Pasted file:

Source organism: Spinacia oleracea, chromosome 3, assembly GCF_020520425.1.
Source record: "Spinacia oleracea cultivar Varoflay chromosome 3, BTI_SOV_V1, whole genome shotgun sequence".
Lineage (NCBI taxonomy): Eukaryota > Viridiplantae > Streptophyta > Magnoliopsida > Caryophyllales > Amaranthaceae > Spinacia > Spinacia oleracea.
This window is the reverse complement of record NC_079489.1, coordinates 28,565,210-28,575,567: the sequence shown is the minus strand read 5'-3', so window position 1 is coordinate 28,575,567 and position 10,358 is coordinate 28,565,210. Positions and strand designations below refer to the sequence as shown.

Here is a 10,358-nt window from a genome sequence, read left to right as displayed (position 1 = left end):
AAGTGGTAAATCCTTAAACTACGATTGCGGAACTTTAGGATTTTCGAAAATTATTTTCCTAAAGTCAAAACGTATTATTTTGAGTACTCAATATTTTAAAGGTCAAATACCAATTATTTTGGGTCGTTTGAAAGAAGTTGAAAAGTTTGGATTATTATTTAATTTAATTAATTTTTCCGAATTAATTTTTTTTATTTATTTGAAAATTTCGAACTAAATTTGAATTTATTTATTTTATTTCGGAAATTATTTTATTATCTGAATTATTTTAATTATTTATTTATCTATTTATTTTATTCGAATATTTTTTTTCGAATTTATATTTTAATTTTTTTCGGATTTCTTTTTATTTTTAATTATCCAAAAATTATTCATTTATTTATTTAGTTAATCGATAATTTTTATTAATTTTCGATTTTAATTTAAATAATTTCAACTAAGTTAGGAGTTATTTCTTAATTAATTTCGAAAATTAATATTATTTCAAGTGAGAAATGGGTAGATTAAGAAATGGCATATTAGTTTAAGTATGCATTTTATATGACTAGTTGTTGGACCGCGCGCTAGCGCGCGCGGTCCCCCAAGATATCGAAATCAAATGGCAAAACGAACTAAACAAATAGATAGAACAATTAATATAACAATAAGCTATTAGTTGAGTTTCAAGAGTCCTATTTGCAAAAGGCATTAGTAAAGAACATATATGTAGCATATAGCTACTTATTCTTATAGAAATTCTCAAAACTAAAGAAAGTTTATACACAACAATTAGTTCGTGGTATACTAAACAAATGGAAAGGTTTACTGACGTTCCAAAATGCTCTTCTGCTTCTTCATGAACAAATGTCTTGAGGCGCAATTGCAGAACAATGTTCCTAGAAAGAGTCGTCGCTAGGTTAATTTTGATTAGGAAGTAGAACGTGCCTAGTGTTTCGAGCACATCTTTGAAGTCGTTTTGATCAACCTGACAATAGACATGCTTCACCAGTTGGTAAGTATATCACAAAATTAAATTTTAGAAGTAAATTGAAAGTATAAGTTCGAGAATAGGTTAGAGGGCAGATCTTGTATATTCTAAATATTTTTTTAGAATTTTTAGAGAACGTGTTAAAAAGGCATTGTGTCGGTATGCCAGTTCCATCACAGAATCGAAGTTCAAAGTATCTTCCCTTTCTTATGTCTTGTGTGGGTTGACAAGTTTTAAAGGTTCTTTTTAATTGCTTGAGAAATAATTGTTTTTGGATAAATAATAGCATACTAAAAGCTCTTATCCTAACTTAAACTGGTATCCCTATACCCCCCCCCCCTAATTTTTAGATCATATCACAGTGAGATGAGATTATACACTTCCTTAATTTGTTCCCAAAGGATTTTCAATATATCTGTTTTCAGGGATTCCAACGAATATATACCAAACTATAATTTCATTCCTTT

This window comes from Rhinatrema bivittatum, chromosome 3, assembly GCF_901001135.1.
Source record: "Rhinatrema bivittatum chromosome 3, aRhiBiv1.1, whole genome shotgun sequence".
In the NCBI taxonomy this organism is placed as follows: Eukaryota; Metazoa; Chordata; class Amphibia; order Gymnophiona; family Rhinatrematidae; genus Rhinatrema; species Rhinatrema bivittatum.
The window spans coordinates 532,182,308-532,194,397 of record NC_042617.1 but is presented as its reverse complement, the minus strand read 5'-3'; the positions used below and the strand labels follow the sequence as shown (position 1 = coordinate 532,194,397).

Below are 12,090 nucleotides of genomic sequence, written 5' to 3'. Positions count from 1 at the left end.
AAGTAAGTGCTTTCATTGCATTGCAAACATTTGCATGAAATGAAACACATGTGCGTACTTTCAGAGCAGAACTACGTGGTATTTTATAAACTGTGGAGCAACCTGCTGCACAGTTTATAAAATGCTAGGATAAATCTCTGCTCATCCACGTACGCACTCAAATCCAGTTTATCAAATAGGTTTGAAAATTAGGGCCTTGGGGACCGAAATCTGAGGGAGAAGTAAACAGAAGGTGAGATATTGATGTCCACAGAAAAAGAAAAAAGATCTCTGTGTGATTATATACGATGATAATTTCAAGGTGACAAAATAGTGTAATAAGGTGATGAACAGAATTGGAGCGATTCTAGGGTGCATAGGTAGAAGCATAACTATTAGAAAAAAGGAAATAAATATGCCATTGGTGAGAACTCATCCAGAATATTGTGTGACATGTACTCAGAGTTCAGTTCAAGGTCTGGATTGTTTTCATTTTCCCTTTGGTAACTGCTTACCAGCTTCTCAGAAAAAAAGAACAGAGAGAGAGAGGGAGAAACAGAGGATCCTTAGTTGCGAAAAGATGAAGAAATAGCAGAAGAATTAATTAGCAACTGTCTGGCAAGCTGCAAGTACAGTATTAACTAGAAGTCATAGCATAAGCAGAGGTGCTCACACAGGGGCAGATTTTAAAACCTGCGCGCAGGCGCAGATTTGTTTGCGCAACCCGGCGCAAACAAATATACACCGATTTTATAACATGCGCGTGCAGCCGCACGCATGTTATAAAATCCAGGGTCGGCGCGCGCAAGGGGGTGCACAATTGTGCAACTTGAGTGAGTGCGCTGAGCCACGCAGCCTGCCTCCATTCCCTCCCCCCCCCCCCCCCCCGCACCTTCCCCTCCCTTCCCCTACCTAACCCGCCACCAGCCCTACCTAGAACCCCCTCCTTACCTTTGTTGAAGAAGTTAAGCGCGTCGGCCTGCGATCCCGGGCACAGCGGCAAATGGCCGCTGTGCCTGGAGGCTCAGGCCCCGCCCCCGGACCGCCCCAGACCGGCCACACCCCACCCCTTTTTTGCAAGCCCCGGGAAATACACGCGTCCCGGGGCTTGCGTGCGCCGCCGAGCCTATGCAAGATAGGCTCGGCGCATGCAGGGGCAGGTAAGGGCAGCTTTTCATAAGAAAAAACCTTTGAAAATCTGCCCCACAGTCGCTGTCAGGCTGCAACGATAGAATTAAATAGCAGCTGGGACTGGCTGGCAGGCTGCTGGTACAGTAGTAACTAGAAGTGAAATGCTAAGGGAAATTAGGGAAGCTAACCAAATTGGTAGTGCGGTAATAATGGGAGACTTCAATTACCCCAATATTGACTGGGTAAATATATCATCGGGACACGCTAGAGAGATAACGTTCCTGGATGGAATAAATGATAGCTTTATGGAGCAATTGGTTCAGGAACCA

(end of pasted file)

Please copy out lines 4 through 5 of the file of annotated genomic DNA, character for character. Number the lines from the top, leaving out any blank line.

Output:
This window is the reverse complement of record NC_079489.1, coordinates 28,565,210-28,575,567: the sequence shown is the minus strand read 5'-3', so window position 1 is coordinate 28,575,567 and position 10,358 is coordinate 28,565,210. Positions and strand designations below refer to the sequence as shown.

Here is a 10,358-nt window from a genome sequence, read left to right as displayed (position 1 = left end):